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FOS Sipp claims rise another 12%


The Financial Ombudsman Service continues to see an increase Sipp complaint volumes.

The complaints adjudicator received another 408 Sipp-related enquiries between October and December 2016, its latest data shows, up 12 per cent from 364 over the same period in 2015.

140 made it to a final decision from an ombudsman, and 47 per cent were upheld.

From April to December, FOS has now taken on 1,042 new Sipp cases, almost as many as in the whole of the 2015/16 financial year when it took on 1,097.

Last month, the FSCS announced it had to impose a £36m supplementary levy on life and pensions advisers due to ongoing high numbers of Sipp related claims.

Investment advisers, however,  were refunded £50m on their total contributions.

The FOS received 700 enquires about personal pensions other than Sipps between October and December last year, down from 869 over the same period in 2015.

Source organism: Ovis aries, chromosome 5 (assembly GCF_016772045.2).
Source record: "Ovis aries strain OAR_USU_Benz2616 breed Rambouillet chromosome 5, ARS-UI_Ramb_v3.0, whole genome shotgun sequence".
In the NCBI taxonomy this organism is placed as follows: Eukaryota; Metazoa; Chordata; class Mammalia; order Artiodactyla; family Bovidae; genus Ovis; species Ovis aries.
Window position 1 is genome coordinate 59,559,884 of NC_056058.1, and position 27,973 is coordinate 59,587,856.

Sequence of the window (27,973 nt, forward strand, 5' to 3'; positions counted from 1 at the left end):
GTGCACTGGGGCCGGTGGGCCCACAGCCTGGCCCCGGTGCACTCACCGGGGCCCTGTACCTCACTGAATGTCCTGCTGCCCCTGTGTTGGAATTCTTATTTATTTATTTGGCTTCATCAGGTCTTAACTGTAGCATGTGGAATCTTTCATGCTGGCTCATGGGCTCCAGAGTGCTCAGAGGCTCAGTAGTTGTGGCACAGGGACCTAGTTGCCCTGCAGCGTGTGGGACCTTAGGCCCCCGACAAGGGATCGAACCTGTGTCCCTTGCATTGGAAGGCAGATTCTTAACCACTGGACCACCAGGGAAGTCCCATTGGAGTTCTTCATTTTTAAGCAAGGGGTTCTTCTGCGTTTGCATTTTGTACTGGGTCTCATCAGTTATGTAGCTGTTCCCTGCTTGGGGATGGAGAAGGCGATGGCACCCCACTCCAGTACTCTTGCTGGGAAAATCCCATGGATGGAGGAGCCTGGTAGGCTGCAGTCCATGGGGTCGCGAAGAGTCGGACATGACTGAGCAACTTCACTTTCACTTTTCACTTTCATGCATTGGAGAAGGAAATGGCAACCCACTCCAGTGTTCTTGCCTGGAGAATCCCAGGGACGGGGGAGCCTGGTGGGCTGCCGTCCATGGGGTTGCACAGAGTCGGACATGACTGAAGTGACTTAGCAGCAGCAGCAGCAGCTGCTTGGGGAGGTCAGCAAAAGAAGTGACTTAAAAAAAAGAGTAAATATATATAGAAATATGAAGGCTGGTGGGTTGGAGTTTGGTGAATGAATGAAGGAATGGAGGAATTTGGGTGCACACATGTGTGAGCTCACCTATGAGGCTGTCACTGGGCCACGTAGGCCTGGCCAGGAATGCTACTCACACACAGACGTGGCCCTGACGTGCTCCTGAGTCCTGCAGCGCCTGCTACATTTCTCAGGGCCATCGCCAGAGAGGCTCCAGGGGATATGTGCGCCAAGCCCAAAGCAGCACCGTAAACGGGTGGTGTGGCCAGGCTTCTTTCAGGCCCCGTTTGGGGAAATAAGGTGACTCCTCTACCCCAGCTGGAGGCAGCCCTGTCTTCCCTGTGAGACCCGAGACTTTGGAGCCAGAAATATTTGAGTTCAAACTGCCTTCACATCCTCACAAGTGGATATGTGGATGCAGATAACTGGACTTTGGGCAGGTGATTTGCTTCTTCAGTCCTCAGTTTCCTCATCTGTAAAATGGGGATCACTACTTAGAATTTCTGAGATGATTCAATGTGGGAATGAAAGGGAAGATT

However, a slightly higher number made it through to an ombudsman; 92 compared with 90 in 2015.

Annuities saw just 105 new complaints over the quarter, only 17 per cent of which were upheld. This is down from 166 in the same quarter in 2015, when 22 per cent were upheld.

The FOS did not register any complaints data on SSASs. A product type must see more than 30 complaints in a quarter to show up in the published statistics.

Beating a bias?

A response from the FOS to a Freedom of Information Act request also released today shows that, between April 2014 and March 2016, FOS received 298 complaints over the fairness and impartiality of its decisions.

266 were sub-categorised as “bias to the financial business” against the consumer.

FOS said that “standards fell below what was required” in 21 of those cases, and compensation had been offered to consumers on five occasions.

The FOS said in its FOIA response: “We recognise that occasionally we do make mistakes. So, when it’s clear that we could have dealt with aspects of a complaint better, our managers use the same measures for deciding whether compensation should be paid as we do when resolving complaints with financial businesses.”